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09 December 2018 | Online since 2003


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23 November 2018 05:44:30 |Government,News

Brexit 'political declaration' fails to guarantee EU-UK frictionless trade


The draft political declaration holds no reference to a common rulebook for both the EU and the UK to avoid barriers to trade after Brexit (Photo: Marquardt,Christian/Shutterstock)

The draft political declaration holds no reference to a common rulebook for both the EU and the UK to avoid barriers to trade after Brexit (Photo: Marquardt,Christian/Shutterstock)

The draft political declaration on the future relationship between the EU and the UK falls short of guaranteeing frictionless trade.
The 26-page political declaration, which is not legally binding, sets out how UK-EU trade will work. It has been “agreed in principle”, the European Council states.
It will need to be approved by the EU Member States at a Brexit summit scheduled to take place on Sunday (25 November).
The document states that both the UK and EU “envisage having a trading relationship on goods that is as close as possible, with a view of facilitating the ease of legitimate trade.”
However, there is no reference to a common rulebook for both the EU and the UK to avoid barriers to trade.
Despite this, both sides are aiming for “comprehensive arrangements that will create a free trade area”, with the UK and the EU trading without tariffs.


The farming industry has repeatedly warned the Government that it must continue to have frictionless, tariff-free access to the EU market after Brexit.
Farming unions say farmers, processors and the wider industry must know what markets are open to them after Brexit day so business decisions are set in stone.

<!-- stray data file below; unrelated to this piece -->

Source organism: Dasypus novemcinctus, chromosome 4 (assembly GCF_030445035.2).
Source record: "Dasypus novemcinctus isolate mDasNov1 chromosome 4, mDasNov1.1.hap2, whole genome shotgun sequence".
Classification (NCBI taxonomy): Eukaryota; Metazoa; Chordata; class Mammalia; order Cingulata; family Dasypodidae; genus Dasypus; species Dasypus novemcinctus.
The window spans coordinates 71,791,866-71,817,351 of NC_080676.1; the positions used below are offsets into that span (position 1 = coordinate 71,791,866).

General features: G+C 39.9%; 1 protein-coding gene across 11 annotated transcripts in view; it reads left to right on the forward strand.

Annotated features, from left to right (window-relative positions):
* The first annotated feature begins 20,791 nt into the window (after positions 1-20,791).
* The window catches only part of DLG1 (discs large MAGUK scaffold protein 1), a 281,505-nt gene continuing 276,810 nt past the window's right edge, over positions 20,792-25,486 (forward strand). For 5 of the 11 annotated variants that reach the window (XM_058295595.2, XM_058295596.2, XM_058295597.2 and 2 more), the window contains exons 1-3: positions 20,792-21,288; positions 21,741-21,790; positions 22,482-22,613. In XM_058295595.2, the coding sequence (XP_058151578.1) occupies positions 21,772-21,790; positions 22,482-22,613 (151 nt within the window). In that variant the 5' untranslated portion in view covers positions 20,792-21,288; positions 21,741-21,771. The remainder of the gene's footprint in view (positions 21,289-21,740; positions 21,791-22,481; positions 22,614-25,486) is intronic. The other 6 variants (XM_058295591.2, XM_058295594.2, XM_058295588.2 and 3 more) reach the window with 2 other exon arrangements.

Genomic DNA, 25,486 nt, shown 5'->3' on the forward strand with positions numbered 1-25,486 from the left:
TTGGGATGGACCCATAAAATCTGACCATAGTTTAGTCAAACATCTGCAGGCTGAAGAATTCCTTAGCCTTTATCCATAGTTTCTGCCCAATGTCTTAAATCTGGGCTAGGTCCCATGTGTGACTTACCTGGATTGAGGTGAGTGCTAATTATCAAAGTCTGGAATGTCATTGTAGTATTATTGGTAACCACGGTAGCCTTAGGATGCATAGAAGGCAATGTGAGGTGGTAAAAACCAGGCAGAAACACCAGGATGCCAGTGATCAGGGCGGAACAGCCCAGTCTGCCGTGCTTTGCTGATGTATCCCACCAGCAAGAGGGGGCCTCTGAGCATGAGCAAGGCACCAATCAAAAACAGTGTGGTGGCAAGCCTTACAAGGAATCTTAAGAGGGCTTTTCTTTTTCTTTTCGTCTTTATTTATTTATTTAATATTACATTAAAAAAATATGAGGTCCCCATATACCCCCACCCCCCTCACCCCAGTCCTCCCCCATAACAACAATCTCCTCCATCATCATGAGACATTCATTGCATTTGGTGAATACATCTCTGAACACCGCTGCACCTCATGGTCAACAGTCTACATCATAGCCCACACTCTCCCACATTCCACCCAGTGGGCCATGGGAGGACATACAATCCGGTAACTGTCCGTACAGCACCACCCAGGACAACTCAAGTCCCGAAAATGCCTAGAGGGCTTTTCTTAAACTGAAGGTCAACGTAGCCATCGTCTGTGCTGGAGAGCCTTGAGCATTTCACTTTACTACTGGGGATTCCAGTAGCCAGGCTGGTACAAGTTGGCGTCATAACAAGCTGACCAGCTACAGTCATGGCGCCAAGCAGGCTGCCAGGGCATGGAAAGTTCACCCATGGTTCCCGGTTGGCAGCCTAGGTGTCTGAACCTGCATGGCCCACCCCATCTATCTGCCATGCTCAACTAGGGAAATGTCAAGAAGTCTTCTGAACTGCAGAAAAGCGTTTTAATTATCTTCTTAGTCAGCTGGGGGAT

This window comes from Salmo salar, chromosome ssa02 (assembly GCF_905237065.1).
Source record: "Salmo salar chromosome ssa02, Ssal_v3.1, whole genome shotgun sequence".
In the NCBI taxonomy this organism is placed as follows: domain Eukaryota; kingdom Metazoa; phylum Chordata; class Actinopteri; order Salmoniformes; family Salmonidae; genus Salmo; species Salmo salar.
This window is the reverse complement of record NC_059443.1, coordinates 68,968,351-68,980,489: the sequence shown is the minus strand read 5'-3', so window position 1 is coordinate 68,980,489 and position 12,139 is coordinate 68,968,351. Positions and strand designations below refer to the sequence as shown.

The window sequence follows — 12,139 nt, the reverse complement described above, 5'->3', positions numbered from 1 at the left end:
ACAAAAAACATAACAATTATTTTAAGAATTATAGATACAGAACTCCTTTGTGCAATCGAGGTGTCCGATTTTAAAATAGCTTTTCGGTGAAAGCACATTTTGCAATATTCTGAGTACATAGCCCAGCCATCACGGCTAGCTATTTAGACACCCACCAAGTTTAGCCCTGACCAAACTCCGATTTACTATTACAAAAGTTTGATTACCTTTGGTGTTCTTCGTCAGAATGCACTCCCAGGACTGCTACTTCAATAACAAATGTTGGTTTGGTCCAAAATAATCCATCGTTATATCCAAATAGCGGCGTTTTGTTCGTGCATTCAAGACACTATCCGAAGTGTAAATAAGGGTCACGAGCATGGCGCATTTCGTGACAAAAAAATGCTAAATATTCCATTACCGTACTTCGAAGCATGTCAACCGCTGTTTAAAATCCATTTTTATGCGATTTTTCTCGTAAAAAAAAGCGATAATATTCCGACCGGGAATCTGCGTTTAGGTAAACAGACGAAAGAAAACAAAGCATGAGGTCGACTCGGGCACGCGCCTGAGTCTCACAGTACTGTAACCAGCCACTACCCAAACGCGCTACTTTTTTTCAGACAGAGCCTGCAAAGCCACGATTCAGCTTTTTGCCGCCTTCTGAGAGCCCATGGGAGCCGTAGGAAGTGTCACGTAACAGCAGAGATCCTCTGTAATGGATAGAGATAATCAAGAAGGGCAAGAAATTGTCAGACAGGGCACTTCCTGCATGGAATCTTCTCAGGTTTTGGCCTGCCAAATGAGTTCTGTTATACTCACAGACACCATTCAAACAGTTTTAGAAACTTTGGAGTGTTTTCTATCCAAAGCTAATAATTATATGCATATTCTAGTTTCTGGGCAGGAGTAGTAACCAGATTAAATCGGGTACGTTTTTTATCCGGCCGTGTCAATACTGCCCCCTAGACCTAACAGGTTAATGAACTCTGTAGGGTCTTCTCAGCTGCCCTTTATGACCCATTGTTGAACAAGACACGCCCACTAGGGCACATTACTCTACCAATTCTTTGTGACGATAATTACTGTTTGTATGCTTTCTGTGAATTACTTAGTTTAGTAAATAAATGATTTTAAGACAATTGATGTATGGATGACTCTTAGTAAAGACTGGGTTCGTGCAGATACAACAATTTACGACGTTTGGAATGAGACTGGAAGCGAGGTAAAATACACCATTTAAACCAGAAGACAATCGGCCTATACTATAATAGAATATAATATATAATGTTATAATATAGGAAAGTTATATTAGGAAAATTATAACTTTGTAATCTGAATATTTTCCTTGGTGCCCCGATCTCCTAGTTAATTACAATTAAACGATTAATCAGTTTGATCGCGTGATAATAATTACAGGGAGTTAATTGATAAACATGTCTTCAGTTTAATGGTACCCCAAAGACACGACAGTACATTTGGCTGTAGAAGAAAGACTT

The EU, taken as a whole is the UK’s largest trading partner. In 2017, UK exports to the EU were £274 billion (44% of all UK exports). UK imports from the EU were £341 billion (53% of all UK imports).
Wales, followed by the North East of England, had the highest percentage of goods exports going to the EU of all the countries and regions in the UK in 2017.
Agri-food trade with Wales and the EU is highly important. For example, a third of Welsh Lamb is exported; of those exports the EU is the destination of over 90% of the lamb and beef going from Wales overseas.
'Farmers want clarity'
Prime Minister's Theresa May's Brexit deal will now go to parliament in the coming weeks and the four heads of the farming unions in the UK say it is an “opportunity to be taken”.


Following the publication of the draft Brexit Withdrawal Agreement and the outline of the political declaration, the presidents of the four UK farming unions have issued a joint statement.
The statement says: “Farmers want clarity on the future trading relationship with Europe. We have argued for free and frictionless trade with the EU to continue, with no tariffs or non-tariff barriers.
“The default of trading with the EU under WTO rules alone is unacceptable and would decimate our industry.
“The draft Brexit Withdrawal Agreement, while not perfect, will ensure that there are no hard barriers on the day we leave the European Union, and will allow trade in agricultural goods and UK food and drink to continue throughout the transition period largely as before. This opportunity needs to be taken.”
The unions add: “British farmers produce food to some of the highest production and animal welfare standards. The food and farming industry continue to urge government to protect these standards and maintain high levels of trade in agricultural goods between the UK and EU, our largest export market.”




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